Gonna be magical. Already is. And I’ll be sharing occasional bits and pieces in this blog. if you’d like to see more regular pics and posts, follow the journey on FB and Instagram @stuart_sheldon.

Pura vida!

I Love Libraries – Museum of Contemporary Art Miami Exhibition Opens THIS THUR, May 31

The only thing that you absolutely have to know is the location of the library.                          Albert Einstein                                                       

I just spent a year as a ProjectArt resident teaching young kids in a wonderful, tiny, beat up, inner-city library. Here is what I learned. The public library remains one of our last optimistic spaces, a refuge of focus, exploration and escape, no matter your age, wealth, race or education level. 

All hail the nerds!

Each Wed and Thur afternoon, as I set up my art table with the week’s lesson, a group of studious coed teens sauntered in from Edison High across the street. Week after week, as I taught clay and mandalas to 8-yr-olds, I had the distinct pleasure of witnessing these not-quite-kids’ and their teenage interpersonal dynamics. Over spirited games of Uno, as they earnestly debated the merits of various Superheroes, they also navigated obvious crushes with telltale touches on an arm or shoulder. They argued playfully about various video games and dug into meaty topics with a genuine hunger to know the truth, ie. “are we born gay or is it learned?”

Living the library dream!
Wannabe nerd!

Watching their camaraderie and the unmistakable smack-talking affection of friends-for-life filled my chest and gave me hope. I worked so hard at being a cool kid in high school, when I’m really a bookish nerd deep down. Could I do it all again, I’d far prefer to have hung out in the library with these goofballs, debating history and pop culture instead of wasting time and getting high. No tough guys here. No players. Just kind-hearted, smart kids trying to be normal, happy people in a world stacked against them as young black men and women. I’d love to hug their parents for instilling such basic decency and hope my wife and I succeed likewise with our kids.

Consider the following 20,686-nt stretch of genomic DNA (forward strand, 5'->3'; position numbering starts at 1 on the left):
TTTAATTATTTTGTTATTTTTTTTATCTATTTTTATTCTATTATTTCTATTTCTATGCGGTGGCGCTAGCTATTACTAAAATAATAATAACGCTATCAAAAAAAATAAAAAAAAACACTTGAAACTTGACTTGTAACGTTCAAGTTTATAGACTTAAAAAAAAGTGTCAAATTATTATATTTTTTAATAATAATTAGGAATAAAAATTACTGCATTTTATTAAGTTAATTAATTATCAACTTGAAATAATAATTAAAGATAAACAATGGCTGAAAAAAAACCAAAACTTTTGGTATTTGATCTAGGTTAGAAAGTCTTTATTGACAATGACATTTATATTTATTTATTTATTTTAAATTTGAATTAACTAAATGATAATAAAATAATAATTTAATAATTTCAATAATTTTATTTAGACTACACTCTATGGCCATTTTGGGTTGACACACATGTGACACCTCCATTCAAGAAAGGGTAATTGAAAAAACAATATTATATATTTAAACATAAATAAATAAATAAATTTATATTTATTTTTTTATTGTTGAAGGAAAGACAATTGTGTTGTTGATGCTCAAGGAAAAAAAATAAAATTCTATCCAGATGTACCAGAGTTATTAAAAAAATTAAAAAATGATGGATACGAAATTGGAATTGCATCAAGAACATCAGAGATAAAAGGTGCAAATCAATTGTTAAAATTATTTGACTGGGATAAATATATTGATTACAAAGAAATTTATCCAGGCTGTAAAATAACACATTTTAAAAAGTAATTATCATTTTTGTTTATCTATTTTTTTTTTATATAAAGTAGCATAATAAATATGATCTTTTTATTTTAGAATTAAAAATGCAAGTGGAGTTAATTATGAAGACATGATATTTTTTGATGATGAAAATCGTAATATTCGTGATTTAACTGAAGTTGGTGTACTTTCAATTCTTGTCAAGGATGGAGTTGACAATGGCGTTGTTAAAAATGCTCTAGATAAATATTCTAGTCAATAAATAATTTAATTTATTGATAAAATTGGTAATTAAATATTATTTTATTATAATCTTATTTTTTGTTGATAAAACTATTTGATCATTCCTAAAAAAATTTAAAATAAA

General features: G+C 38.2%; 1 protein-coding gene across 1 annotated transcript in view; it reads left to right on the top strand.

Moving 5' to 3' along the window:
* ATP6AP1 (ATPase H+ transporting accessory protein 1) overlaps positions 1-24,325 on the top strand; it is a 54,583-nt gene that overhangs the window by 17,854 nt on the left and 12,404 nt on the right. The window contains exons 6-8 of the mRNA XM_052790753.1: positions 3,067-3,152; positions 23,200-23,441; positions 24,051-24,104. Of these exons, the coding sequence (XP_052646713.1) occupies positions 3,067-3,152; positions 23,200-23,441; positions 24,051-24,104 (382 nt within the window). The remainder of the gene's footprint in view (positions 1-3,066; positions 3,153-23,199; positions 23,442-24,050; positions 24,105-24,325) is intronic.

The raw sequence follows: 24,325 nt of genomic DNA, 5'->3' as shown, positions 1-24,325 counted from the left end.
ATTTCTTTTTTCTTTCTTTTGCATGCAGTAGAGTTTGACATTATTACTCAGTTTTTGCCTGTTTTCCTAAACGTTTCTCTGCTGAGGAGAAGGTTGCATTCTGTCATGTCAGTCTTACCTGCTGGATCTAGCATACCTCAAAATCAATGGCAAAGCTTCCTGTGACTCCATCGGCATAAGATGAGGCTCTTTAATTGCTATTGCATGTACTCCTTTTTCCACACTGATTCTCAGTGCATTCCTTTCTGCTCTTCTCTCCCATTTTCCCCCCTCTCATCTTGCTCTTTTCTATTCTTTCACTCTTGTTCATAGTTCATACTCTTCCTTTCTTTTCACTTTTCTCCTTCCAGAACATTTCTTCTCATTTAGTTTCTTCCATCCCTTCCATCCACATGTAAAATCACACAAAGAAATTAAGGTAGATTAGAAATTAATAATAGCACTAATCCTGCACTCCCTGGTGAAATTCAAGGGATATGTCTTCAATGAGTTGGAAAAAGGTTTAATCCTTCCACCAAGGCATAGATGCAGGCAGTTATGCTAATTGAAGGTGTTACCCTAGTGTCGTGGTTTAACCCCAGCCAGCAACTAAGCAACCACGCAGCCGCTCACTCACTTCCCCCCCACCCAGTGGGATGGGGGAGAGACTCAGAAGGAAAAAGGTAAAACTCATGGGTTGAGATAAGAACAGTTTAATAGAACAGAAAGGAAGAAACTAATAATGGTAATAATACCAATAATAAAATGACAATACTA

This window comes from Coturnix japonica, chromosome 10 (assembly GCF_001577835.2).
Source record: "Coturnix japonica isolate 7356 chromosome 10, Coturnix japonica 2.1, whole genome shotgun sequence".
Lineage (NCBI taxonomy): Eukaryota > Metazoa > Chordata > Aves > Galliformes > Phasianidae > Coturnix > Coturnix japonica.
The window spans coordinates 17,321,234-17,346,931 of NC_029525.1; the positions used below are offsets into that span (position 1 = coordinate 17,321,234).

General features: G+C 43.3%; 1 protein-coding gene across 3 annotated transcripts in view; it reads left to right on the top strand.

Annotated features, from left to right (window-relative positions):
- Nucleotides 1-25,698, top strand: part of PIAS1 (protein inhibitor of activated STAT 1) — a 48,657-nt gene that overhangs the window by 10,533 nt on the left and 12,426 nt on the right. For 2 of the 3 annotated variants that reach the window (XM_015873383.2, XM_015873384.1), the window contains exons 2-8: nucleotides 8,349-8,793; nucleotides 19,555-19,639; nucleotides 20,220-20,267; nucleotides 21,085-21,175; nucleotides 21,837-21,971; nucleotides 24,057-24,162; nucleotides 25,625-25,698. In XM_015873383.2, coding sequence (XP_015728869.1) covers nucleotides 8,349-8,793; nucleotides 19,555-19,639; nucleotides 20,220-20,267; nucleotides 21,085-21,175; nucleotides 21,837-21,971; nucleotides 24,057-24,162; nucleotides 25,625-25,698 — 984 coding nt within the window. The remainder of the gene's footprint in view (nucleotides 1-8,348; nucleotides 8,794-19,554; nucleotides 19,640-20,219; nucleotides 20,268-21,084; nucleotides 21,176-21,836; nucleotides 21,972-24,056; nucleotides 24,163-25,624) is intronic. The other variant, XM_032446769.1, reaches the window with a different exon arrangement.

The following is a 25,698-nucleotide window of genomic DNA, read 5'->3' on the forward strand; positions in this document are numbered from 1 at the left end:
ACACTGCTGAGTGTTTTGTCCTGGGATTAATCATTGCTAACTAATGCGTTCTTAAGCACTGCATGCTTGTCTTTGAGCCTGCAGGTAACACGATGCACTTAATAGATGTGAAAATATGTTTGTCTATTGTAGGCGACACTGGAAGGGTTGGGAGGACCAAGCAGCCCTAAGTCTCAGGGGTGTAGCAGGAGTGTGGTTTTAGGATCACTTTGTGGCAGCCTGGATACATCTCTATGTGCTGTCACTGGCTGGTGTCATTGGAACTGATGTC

The Best Words, 2018. Created in a public library.
The Best Words, 2018. Created in a public library.

Another unique aspect of my ProjectArt residency was that each of the eight Miami artists were tasked with making work IN the library. We had no limitations other than responding to the library environment. Come out to MOCA THIS THURSDAY to see what each talented creator conjured up in his or her spot. The works will be exhibited at the Museum of Contemporary Art, North Miami from 6-8pm – On view May 31 – June 3, 2018.

ProjectArt Article May 2018

I’m not going to rant about how America is becoming dumber, fatter and less tolerant as our right brains wither into brittle bitter fossils. But I do urge you to read this wonderful article above, A Response to Creativity Crisis, for a lovely take on how ProjectArt, currently in six cities, is part of the solution. Or just look at the face of my student below.  

Mandala class for ProjectArt
Mandala class for ProjectArt

And while you’re reading articles, check out this terrific piece titled, From dystopia to utopia and back with Stuart Sheldon, chronicling my Fall 2017 London exhibition and my Art Basel 2017 installation, LUSH at Fancy Nasty Studios. London based writer, Fiona Doyle, really captures the essence of these recent epic endeavors. 

LUSH at Fancy Nasty Studios
LUSH at Fancy Nasty Studios, Art Basel Miami 2017

Hope to see you at MOCA this week or at a library somewhere soon. 

The Day I Killed a Baby Unicorn

My most cherished boyhood moments took place peering through the lens of a small yellow mask on the coral reefs off Miami’s Elliott Key. Here I discovered my happiest happy place, bowing before the Queen Angels, saluting the Sergeant Majors, egging on the eels, and chuckling with the clownfish. And, of all the wondrous creatures that populated my undersea utopia, one possessed more majesty than all the rest — the lionfish.